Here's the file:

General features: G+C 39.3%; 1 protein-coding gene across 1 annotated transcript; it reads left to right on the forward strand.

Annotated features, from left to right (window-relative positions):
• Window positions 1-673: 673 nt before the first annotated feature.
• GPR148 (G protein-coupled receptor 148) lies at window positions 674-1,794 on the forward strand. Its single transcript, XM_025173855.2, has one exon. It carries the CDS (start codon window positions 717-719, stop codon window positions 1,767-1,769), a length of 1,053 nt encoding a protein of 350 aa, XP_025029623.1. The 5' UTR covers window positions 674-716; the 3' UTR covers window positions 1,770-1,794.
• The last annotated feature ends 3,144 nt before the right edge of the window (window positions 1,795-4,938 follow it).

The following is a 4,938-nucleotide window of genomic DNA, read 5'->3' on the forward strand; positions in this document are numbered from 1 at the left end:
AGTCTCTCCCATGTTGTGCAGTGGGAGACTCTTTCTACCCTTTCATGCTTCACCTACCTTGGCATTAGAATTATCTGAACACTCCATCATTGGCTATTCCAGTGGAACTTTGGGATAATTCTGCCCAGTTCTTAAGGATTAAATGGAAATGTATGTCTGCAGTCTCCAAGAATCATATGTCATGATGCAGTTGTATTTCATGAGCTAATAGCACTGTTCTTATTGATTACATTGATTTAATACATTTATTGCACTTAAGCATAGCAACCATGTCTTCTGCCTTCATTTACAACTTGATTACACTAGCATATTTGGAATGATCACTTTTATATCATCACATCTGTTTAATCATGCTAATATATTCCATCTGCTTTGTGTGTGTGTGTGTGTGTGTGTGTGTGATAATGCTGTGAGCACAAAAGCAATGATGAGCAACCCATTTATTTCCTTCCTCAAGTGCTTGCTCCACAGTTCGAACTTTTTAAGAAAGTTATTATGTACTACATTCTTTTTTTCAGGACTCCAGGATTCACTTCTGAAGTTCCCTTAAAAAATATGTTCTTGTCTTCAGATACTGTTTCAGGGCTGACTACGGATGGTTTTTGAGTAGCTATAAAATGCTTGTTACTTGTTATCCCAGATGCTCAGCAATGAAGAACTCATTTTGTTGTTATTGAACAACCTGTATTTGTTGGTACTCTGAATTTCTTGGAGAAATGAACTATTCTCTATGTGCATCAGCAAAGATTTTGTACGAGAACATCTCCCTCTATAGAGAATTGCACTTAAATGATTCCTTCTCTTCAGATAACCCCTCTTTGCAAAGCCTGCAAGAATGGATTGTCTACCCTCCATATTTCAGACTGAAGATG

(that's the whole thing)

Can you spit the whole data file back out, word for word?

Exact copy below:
General features: G+C 39.3%; 1 protein-coding gene across 1 annotated transcript; it reads left to right on the forward strand.

Annotated features, from left to right (window-relative positions):
• Window positions 1-673: 673 nt before the first annotated feature.
• GPR148 (G protein-coupled receptor 148) lies at window positions 674-1,794 on the forward strand. Its single transcript, XM_025173855.2, has one exon. It carries the CDS (start codon window positions 717-719, stop codon window positions 1,767-1,769), a length of 1,053 nt encoding a protein of 350 aa, XP_025029623.1. The 5' UTR covers window positions 674-716; the 3' UTR covers window positions 1,770-1,794.
• The last annotated feature ends 3,144 nt before the right edge of the window (window positions 1,795-4,938 follow it).

The following is a 4,938-nucleotide window of genomic DNA, read 5'->3' on the forward strand; positions in this document are numbered from 1 at the left end:
AGTCTCTCCCATGTTGTGCAGTGGGAGACTCTTTCTACCCTTTCATGCTTCACCTACCTTGGCATTAGAATTATCTGAACACTCCATCATTGGCTATTCCAGTGGAACTTTGGGATAATTCTGCCCAGTTCTTAAGGATTAAATGGAAATGTATGTCTGCAGTCTCCAAGAATCATATGTCATGATGCAGTTGTATTTCATGAGCTAATAGCACTGTTCTTATTGATTACATTGATTTAATACATTTATTGCACTTAAGCATAGCAACCATGTCTTCTGCCTTCATTTACAACTTGATTACACTAGCATATTTGGAATGATCACTTTTATATCATCACATCTGTTTAATCATGCTAATATATTCCATCTGCTTTGTGTGTGTGTGTGTGTGTGTGTGTGTGATAATGCTGTGAGCACAAAAGCAATGATGAGCAACCCATTTATTTCCTTCCTCAAGTGCTTGCTCCACAGTTCGAACTTTTTAAGAAAGTTATTATGTACTACATTCTTTTTTTCAGGACTCCAGGATTCACTTCTGAAGTTCCCTTAAAAAATATGTTCTTGTCTTCAGATACTGTTTCAGGGCTGACTACGGATGGTTTTTGAGTAGCTATAAAATGCTTGTTACTTGTTATCCCAGATGCTCAGCAATGAAGAACTCATTTTGTTGTTATTGAACAACCTGTATTTGTTGGTACTCTGAATTTCTTGGAGAAATGAACTATTCTCTATGTGCATCAGCAAAGATTTTGTACGAGAACATCTCCCTCTATAGAGAATTGCACTTAAATGATTCCTTCTCTTCAGATAACCCCTCTTTGCAAAGCCTGCAAGAATGGATTGTCTACCCTCCATATTTCAGACTGAAGATG